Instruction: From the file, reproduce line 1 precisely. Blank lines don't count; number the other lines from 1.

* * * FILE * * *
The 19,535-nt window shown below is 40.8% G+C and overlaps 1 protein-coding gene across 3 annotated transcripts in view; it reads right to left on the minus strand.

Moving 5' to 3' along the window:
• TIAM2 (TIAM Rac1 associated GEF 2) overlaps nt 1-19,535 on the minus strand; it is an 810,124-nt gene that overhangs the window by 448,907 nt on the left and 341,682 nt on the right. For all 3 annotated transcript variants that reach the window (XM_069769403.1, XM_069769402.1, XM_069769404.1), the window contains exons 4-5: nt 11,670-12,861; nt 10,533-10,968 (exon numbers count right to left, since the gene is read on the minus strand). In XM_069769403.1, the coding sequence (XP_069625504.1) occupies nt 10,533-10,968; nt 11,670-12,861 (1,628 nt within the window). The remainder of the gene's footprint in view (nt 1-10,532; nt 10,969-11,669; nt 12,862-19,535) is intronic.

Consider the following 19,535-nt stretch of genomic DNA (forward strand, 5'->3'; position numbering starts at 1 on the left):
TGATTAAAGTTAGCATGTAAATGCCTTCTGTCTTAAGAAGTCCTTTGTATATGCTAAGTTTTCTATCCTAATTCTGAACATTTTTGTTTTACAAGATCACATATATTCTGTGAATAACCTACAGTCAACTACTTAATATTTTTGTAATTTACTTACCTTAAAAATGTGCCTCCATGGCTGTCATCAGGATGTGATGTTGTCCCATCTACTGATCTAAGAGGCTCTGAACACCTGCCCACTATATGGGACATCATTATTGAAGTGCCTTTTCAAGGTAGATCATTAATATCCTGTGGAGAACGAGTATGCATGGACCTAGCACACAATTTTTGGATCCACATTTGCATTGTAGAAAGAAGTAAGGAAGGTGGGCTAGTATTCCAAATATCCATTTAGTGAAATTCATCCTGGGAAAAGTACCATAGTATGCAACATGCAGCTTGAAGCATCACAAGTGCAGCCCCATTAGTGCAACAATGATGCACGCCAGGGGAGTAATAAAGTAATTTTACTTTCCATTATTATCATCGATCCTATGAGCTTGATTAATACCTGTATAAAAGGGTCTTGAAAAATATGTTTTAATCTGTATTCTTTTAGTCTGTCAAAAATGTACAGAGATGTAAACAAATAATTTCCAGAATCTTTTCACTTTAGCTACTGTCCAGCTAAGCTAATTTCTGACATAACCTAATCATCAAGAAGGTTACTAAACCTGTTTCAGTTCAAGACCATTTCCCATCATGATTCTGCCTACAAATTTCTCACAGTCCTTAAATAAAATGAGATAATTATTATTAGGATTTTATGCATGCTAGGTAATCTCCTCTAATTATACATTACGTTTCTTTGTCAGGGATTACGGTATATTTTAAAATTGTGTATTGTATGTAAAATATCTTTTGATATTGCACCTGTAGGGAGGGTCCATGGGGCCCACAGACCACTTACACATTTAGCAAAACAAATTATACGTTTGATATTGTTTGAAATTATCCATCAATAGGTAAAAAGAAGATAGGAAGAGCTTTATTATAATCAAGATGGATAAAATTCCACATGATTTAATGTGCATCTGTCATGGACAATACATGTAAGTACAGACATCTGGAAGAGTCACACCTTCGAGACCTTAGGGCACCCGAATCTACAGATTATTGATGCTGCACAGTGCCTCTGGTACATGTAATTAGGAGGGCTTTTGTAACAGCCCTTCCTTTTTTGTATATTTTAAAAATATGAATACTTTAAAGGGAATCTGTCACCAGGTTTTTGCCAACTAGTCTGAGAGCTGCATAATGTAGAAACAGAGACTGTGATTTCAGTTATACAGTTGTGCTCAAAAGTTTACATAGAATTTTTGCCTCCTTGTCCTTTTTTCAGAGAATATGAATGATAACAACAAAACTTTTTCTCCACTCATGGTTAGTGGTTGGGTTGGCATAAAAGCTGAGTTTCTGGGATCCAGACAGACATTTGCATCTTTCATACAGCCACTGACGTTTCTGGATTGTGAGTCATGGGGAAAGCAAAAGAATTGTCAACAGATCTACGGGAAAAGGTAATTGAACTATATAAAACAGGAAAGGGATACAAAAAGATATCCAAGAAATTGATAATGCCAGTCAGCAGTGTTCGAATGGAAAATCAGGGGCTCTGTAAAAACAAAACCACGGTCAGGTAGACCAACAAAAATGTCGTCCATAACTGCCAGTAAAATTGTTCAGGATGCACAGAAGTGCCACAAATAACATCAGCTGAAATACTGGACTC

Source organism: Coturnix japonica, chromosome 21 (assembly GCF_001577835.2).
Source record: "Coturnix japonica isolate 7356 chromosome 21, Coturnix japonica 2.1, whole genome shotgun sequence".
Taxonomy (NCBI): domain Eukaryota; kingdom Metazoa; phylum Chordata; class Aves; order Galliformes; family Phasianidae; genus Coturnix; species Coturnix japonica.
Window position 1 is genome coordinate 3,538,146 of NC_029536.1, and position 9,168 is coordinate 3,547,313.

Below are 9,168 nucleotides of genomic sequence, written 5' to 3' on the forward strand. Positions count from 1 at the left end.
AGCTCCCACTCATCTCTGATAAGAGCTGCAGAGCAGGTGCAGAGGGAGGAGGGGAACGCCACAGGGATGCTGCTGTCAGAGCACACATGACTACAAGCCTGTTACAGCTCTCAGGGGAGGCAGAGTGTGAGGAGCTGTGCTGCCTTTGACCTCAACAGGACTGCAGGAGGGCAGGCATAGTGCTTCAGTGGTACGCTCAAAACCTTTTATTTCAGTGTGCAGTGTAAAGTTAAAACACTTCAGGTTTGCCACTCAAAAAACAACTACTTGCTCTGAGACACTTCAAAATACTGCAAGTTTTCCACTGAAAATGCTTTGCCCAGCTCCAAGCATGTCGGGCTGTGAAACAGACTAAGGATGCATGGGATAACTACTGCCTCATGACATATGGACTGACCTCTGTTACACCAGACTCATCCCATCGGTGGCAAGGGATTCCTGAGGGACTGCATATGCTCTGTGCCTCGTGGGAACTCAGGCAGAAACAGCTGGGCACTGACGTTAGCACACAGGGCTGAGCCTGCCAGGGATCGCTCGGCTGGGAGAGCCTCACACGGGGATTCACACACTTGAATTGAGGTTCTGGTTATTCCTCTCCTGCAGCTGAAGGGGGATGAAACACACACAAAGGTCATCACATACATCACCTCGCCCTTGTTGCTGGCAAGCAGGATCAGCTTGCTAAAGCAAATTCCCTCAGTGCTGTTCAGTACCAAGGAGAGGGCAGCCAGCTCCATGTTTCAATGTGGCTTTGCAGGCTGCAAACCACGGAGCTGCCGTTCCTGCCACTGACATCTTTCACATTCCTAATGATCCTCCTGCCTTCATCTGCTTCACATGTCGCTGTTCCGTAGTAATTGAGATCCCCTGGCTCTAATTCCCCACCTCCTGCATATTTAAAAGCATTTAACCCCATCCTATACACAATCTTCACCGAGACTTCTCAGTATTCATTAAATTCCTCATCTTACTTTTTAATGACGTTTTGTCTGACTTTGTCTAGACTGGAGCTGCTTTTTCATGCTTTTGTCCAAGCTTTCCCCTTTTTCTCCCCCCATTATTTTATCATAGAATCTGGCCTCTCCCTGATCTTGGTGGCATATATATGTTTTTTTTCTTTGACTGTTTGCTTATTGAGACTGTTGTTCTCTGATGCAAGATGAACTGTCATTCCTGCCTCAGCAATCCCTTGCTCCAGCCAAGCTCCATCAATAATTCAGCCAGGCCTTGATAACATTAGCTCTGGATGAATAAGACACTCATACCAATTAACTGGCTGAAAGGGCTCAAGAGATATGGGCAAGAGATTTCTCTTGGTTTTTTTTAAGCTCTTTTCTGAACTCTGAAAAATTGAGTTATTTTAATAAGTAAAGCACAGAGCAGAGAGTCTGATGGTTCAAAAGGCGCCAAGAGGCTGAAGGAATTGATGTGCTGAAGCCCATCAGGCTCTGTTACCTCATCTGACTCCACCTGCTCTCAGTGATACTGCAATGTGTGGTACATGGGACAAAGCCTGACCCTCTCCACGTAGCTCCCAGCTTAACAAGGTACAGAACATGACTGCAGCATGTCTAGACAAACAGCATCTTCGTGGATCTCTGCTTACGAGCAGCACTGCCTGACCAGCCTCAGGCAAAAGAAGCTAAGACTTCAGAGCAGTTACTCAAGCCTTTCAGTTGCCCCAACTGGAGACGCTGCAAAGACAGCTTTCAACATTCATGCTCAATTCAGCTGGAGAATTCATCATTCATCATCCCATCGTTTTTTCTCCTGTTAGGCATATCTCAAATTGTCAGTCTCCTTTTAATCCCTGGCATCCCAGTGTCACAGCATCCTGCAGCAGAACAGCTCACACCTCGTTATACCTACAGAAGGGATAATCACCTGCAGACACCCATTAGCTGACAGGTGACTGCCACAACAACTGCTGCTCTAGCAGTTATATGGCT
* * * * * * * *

The 19,535-nt window shown below is 40.8% G+C and overlaps 1 protein-coding gene across 3 annotated transcripts in view; it reads right to left on the minus strand.